Weigh In: Is Vogue’s Hurricane Sandy Tribute Offensive or Elegant?

Laurel Pinson
Storm Troupers Vogue Shoot

Photo by Annie Leibovitz for Vogue

For the February issue of Vogue, the magazine recruited legendary photographer Annie Leibovitz to celebrate the first responders of Hurricane Sandy, from firefighters to nurses. Vogue being Voguethe resulting shoot isn’t exactly gritty: In each photograph, real-life first responders are pictured alongside top models like Karlie Kloss and Chanel Iman—all wearing luxurious, high-fashion attire.

As one might imagine, there’s been some backlash regarding the shoot. Slate argued that the shoot “[turned] firefighters, army reservists, and Con Ed workers into props,” and asked: “Did Did Leibovitz not realize that the real, non-model people in her lens were 20,000 times more captivating and alive than the models or the clothes?” Commenters on Vogue.com called the shoot “tacky and tasteless” as well as “exploitative.”  As one might expect, the chatter on social media has been overwhelmingly negative.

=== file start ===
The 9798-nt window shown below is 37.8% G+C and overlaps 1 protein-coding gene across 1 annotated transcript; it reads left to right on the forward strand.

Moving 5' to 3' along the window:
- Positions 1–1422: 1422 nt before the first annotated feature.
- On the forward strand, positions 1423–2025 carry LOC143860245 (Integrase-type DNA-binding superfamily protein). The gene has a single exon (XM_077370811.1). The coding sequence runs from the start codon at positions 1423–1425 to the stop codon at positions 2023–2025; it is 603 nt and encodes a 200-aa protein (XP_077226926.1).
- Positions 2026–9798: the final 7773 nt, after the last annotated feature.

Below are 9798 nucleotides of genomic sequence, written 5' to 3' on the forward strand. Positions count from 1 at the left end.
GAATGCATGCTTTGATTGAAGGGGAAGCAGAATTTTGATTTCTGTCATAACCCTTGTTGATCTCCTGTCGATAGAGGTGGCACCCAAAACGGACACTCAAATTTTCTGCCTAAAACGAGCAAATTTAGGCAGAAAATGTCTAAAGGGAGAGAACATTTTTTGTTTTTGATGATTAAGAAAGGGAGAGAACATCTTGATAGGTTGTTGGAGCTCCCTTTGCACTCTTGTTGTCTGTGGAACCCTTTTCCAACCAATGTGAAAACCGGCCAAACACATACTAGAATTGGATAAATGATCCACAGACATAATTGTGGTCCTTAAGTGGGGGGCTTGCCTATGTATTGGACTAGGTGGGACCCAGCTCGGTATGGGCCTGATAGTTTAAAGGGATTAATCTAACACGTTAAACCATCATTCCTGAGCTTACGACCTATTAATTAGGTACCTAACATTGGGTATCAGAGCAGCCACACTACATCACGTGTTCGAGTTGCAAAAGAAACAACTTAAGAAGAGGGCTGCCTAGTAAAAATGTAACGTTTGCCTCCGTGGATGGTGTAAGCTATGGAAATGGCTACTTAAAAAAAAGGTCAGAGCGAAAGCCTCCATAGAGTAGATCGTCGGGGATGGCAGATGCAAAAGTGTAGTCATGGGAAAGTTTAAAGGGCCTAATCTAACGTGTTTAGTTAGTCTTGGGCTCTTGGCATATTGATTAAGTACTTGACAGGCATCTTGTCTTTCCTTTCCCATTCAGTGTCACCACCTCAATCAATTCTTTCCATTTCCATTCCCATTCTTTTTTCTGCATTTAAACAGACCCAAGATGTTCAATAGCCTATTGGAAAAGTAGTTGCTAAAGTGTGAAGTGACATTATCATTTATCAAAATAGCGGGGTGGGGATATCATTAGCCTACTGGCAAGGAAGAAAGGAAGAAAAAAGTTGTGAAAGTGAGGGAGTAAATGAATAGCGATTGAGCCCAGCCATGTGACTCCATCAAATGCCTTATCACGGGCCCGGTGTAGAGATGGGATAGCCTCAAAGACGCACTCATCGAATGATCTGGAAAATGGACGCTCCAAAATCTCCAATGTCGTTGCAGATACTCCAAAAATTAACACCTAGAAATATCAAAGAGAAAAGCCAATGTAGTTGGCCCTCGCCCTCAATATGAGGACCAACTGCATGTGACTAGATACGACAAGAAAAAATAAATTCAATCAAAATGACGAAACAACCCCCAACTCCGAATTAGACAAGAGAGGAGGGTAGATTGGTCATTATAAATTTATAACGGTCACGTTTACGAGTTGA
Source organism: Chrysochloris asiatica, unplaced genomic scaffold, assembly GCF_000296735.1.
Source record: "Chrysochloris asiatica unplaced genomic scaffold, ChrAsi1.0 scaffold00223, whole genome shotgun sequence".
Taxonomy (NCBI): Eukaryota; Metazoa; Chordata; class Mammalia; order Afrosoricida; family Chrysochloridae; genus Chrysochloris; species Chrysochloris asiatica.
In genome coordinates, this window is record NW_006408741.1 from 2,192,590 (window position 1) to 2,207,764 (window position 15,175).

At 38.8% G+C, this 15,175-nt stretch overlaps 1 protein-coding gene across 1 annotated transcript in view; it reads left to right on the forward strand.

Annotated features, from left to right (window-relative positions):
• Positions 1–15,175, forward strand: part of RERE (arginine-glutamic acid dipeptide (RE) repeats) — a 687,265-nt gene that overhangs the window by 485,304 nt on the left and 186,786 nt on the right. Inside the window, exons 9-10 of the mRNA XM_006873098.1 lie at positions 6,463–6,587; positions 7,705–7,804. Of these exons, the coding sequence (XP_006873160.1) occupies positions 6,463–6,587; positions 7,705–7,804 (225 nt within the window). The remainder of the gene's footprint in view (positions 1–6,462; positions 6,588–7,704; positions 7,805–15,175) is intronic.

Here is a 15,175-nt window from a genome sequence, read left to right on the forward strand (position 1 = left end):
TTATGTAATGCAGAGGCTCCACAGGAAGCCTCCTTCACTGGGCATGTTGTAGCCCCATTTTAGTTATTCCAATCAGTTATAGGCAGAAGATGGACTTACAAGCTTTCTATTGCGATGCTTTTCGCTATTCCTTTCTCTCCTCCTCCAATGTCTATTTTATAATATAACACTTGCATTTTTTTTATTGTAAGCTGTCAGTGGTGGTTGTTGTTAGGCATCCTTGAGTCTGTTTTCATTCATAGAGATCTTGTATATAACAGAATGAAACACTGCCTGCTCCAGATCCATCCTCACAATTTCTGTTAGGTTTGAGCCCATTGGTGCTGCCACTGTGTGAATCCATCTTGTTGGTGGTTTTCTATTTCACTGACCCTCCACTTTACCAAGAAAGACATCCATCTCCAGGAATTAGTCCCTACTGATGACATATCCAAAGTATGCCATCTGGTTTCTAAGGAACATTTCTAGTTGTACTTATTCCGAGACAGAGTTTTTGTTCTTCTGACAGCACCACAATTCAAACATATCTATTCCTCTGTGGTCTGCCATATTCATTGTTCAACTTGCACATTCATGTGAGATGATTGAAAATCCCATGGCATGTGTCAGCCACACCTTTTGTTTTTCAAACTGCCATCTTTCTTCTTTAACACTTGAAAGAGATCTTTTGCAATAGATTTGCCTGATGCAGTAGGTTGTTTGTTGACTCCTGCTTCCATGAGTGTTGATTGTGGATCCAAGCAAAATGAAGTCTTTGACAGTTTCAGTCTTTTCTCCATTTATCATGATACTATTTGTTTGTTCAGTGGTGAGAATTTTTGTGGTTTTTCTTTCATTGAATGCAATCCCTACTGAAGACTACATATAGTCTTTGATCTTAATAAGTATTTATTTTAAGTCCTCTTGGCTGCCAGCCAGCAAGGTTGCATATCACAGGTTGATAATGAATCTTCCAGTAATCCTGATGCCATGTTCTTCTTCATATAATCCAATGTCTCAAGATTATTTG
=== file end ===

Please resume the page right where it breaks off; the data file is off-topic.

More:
Some, however, have come to Vogue‘s defense, saying that the shoot was remarkably sophisticated: Styleite called the shoot “incredible,” and argued that “fashion magazines can seem tone deaf when it comes to dealing with current affairs and larger issues, but in this case […] Leibovitz’s lens conveys the strength of the teams and magnitude of the event with grace.” The Guardian agreed that the shoot wasn’t nearly as offensive as some had claimed.